Plants: Partners in Health?
Is there anything more delicious and nutritious than vine-ripened tomatoes, just-harvested peaches and corn, or fresh herbs and spices? Growing your own edible plants—whether in a backyard garden or a few pots on your windowsill—can be fun, rewarding, and healthful. If you share your garden’s bounty with friends and neighbors, you might even expand your social connections and spread the health around.
Did you know that Gardening has many health benefits? It allows you to get outside, get active, and sit less- which might help reduce stress. Gardening can also help improve your diet if you eat more fruits and vegetable. Fruits and vegetables are packed with fiber and essential vitamins and minerals. Research has shown that eating fruits and vegetables as part of an overall healthy diet can reduce your risk for long-term diseases, such as heart disease, stroke, and some types of cancer. The fiber in fruits and vegetables can help relieve constipation and normalize your bowel movements. Fruits and vegetables may also help reduce your calorie intake—especially if they’re replacing high-calorie, high-fat foods—to help you control your weight. Herbs can add rich and interesting flavors to your meals without adding calories.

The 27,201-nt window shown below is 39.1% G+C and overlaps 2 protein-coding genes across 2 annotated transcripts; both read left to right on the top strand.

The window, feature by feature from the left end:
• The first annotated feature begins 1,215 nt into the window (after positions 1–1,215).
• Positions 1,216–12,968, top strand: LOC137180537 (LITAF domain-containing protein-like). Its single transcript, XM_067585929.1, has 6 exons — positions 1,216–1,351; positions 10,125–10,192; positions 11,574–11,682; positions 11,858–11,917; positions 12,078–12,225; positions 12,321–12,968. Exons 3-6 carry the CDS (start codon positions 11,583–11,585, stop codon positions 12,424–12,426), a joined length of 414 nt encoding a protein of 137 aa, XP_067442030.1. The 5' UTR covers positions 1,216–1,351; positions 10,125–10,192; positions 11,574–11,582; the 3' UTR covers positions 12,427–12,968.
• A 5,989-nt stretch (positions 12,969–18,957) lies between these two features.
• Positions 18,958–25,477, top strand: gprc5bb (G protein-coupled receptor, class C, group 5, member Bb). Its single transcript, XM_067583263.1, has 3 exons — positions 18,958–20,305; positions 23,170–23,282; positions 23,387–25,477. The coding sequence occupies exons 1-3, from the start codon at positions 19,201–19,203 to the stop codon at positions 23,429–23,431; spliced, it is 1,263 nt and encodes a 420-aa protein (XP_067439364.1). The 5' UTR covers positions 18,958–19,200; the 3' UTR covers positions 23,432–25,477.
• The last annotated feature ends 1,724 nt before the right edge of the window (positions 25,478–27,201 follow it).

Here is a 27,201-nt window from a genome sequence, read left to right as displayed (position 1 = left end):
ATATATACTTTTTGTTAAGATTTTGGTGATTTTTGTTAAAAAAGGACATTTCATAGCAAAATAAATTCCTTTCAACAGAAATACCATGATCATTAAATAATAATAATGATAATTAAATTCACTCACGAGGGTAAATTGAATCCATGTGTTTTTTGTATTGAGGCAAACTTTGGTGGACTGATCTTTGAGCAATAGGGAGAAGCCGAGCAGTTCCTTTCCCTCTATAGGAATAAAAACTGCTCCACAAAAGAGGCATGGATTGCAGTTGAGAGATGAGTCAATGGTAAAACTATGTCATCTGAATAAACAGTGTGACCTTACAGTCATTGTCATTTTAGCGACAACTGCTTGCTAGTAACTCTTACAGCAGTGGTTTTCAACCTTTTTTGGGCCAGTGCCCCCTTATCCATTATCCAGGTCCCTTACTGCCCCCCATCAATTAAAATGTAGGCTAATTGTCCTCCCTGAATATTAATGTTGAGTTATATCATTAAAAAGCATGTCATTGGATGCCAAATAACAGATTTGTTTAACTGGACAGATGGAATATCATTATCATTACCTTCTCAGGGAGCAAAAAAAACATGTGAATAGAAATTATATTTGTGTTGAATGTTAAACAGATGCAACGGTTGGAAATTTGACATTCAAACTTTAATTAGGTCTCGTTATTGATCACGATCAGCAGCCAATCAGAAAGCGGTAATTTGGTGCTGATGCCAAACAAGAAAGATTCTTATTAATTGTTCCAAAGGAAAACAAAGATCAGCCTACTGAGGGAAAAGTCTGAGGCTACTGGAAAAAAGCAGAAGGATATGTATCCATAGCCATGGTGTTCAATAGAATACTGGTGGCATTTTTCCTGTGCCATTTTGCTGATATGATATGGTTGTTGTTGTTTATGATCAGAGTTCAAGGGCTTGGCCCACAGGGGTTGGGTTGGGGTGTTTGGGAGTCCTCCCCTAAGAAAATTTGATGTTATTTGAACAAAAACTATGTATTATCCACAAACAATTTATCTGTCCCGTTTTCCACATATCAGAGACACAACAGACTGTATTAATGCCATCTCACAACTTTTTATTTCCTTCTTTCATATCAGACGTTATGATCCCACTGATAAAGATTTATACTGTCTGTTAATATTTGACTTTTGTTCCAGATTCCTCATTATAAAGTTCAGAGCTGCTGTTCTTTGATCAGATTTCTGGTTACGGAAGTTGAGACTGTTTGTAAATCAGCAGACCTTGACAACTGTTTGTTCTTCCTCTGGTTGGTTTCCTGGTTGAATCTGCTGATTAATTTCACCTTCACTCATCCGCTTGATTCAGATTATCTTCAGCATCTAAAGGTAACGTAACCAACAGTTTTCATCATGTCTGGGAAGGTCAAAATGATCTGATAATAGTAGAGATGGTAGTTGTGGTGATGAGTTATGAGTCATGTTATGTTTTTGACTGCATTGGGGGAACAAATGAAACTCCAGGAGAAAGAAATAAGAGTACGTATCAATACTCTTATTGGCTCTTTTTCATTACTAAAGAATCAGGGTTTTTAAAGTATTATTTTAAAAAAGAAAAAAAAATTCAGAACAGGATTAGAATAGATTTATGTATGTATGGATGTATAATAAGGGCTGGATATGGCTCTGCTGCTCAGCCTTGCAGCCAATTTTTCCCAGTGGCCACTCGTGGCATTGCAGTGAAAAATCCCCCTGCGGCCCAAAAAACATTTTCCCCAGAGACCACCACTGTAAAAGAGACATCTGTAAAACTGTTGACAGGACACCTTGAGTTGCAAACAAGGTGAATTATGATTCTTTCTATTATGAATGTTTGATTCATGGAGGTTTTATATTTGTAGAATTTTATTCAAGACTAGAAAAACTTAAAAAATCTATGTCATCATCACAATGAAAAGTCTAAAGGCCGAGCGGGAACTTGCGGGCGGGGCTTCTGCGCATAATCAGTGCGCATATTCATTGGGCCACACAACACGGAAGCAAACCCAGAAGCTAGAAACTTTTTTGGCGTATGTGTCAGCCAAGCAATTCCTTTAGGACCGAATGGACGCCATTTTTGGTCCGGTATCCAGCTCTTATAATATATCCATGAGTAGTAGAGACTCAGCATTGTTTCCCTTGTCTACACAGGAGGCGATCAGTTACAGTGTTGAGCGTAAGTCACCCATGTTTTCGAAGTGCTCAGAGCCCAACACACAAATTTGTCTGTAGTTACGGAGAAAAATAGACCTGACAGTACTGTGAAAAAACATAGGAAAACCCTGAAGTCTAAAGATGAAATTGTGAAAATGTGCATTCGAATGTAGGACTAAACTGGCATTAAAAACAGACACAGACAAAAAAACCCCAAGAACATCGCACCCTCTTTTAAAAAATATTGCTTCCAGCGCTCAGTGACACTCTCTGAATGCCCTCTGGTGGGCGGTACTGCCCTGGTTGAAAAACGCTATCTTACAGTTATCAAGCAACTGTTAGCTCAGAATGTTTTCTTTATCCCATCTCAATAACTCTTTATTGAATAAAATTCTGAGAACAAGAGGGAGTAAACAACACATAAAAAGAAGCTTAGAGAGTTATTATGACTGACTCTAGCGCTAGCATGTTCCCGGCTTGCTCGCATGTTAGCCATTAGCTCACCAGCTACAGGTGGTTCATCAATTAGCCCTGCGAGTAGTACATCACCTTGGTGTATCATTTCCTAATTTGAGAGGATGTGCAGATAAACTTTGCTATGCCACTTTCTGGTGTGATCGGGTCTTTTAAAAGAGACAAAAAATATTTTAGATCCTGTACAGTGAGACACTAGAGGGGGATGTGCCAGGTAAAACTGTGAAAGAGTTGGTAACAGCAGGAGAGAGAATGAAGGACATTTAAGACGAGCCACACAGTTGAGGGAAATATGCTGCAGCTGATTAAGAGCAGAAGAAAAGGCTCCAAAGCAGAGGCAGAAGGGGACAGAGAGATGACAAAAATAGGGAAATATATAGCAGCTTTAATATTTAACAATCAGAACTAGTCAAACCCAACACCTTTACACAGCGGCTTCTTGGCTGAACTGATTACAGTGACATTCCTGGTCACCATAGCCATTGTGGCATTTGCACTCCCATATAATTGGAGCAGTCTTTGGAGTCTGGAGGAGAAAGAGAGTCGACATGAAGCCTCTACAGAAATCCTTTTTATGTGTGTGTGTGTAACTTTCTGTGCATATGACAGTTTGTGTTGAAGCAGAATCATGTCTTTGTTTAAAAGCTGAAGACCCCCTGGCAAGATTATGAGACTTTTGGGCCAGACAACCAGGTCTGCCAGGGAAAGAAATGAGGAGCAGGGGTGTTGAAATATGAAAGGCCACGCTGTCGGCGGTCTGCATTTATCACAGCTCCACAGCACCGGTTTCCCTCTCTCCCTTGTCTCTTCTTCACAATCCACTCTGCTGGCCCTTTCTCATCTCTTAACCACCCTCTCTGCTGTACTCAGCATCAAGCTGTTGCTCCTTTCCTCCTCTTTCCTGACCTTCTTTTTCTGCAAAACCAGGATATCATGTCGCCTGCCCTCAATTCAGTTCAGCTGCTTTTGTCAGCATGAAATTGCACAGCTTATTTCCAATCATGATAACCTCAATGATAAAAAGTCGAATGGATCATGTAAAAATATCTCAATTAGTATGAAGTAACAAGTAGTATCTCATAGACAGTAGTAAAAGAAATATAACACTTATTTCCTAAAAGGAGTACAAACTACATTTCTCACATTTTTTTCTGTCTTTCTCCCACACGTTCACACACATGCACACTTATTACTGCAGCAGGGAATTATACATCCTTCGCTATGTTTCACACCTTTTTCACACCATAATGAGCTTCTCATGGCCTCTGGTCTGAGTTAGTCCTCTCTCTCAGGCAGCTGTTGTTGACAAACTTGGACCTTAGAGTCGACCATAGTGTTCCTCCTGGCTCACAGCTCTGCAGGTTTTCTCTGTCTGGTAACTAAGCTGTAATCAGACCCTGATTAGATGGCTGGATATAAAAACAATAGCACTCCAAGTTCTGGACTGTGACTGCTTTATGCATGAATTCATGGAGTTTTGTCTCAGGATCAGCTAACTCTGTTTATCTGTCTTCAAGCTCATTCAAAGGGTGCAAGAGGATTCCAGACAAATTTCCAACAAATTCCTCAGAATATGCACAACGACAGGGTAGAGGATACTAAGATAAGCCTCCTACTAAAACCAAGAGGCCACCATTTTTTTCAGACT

Gardening might enhance your mental health as well. Some studies have found that being physically active in natural environments—or even simple exposure to nature—can improve mood, reduce anxiety, and enhance self-esteem. Growing your own vegetables and digging into the dirt can increase physical activity and give one a feeling a well-being and a sense of connection to the earth.
Also, don’t forget to include your entire family in your gardening adventures, especially children! Children can also benefit from growing and caring for edible plants. Some studies have found that kids involved with gardening programs tend to make healthier food choices, eat more fruits and vegetables, and have improved social skills.
*This is an abridged article from the National Institute of Health. To read more about the health benefits of gardening, you can read the full NIH article here.